• The original chocolate chip cookue recipe in #weeknightbakingbook makes about 16 cookies; without chocolate, that number drops down to 13, lol. If you're baking for a crowd, this recipe doubles wonderfully and makes a total of 25 cookies— simply double the quantities of the ingredients below and proceed with the recipe as instructed. 

  • Because I was impatient and wanted these cookies IMMEDIATELY, I skipped the 24 hour chilling period that I usually do for chocolate chip cookies (read more about the science of why in this Serious Eats article — TL/DR is that cookies that have been chilled for at least 24 hours before baking are more flavorful and delicious, since the flour in the recipe has time to really absorb and meld flavors from the oil). But if you have more discipline than me, CHILL THE DOUGH OVERNIGHT FOR EVEN MORE AMAZING AND DELICIOUS COOKIES. Scoop and portion the cookies as instructed in the recipe and place them in a parchment lined 9 x 13-inch tray; cover loosely with plastic wrap and freeze for 1 hour. After an hour, transfer to a Ziploc bag. The cookie dough will last for up to 3 months in the freezer. To bake the cookies, place them on parchment lined sheet pans as instructed by the recipe and thaw them at room temperature for at least 10 minutes while your oven preheats. Bake for 12 minutes, or until the edges have set but the cookies are still gooey in the center.

pistachio honey pie

March 14, 2019

Portland, OR, USA

Happy 3.14 Day!

I've written about this before, but pie has never been my favorite thing to eat or make (I'm #teamcake, please don't hate me). But I always make sure to bake one in honor of Pi Day, which I can't help celebrate since I am both a low-key nerd and a failed math major (true story: I wanted to major in math in college but it was too hard so I settled for an economics degree instead 🤷).

This year's pie is from my new favorite pie book, The New Pie. The New Pie was written by Chris and Paul, a married pair of CDC scientists who enter pie baking competitions in their spare time (you know, when they're not busy protecting us from infectious diseases). They've won many pie competitions throughout the country, which is no surprise since their book is filled with unique and original pie recipes like King Fluffernutter Pie and Bubbling Butterbeer Pie. Along the way, they also taught me a bunch of awesome baking tricks that I plan to apply beyond pie — like, did you know you that you could turn whipped cream into ice cubes (like they did for their Thai Iced Tea Pie 😍)?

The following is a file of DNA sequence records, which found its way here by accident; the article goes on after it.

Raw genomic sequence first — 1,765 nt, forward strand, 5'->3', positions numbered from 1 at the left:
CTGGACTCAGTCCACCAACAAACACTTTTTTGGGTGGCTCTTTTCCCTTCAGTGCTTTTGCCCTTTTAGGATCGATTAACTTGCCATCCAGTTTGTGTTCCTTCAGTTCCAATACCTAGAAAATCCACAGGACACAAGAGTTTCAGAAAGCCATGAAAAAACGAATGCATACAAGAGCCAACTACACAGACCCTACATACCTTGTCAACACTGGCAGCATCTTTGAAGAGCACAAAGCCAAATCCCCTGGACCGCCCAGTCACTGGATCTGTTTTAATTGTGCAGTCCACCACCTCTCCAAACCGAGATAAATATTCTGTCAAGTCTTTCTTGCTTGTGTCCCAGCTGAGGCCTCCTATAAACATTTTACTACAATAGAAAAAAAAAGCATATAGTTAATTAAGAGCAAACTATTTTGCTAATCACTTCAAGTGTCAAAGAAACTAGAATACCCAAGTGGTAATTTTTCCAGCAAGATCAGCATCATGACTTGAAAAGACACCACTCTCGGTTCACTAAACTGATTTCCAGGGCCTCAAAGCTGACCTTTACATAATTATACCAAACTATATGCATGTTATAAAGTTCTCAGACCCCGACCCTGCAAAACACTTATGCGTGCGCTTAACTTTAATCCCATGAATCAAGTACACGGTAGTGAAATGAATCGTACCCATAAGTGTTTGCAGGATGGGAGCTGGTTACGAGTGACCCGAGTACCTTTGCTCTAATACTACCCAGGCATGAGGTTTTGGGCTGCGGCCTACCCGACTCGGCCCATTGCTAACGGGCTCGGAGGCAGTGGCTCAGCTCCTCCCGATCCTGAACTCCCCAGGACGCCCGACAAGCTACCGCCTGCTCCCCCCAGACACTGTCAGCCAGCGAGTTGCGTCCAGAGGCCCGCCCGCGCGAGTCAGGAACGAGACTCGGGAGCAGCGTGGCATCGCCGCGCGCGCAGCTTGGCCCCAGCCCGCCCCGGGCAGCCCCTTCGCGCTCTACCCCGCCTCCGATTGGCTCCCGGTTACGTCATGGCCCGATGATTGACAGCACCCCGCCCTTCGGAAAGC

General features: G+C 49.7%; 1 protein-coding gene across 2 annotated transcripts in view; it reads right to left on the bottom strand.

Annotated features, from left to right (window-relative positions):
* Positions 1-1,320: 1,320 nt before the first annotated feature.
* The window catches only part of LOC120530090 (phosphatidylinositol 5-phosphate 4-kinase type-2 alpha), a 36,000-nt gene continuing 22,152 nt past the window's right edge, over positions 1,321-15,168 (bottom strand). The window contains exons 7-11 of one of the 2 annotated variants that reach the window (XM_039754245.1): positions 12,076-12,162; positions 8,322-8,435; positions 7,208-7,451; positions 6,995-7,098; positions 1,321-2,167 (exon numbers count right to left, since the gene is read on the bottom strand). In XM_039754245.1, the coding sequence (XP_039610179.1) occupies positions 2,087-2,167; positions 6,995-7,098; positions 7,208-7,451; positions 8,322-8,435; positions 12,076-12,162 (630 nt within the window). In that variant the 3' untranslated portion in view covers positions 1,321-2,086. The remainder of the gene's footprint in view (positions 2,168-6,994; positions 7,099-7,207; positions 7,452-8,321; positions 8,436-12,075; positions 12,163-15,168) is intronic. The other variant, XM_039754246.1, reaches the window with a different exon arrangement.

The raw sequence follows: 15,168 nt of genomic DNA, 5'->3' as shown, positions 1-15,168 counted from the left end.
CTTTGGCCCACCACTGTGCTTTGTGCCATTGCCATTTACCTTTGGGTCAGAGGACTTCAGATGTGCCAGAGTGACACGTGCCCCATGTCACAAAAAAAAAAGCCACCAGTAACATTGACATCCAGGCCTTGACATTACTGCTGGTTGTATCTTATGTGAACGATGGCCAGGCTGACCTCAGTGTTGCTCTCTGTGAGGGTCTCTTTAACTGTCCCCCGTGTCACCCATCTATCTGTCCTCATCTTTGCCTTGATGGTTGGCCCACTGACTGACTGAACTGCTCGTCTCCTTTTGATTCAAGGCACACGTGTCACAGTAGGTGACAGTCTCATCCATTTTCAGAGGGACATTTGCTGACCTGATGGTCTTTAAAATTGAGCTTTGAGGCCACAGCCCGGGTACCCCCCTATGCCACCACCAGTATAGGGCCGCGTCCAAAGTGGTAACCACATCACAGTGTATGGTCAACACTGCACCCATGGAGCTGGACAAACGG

Because I just finished developing and testing a last-minute pistachio muffin recipe for #weeknightbakingbook (which, OMG, has a freaking Amazon page but no cover, lol!), I decided to try their pistachio honey pie recipe to use up all my spare pistachio nuts. According to Chris and Paul, this pie recipe was inspired by Mediterranean and Middle Eastern baklava, which led them to top the pie with phyllo dough as opposed to more pie crust. I was 100% there for it — not only did I have to do less work (they recommend buying store-bought dough), the phyllo topping was both delicious AND gorgeous and the perfect compliment to the pistachio honey filling (which did indeed taste like baklava). Enjoy!

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Some baker's notes:
  • Because this pie recipe has a lot of kinda involved steps, I broke the work down over a few days to make sure I wasn't stuck in the kitchen for hours. I made the pie crust the first day, blind baked it the next, and made the filling and topping on the last day before baking the entire pie. You can speed up the entire process by making the pie crust and blind baking it on the same day; although I find that it holds it shape better if frozen overnight, Chris and Paul recommend just freezing it for an hour before baking.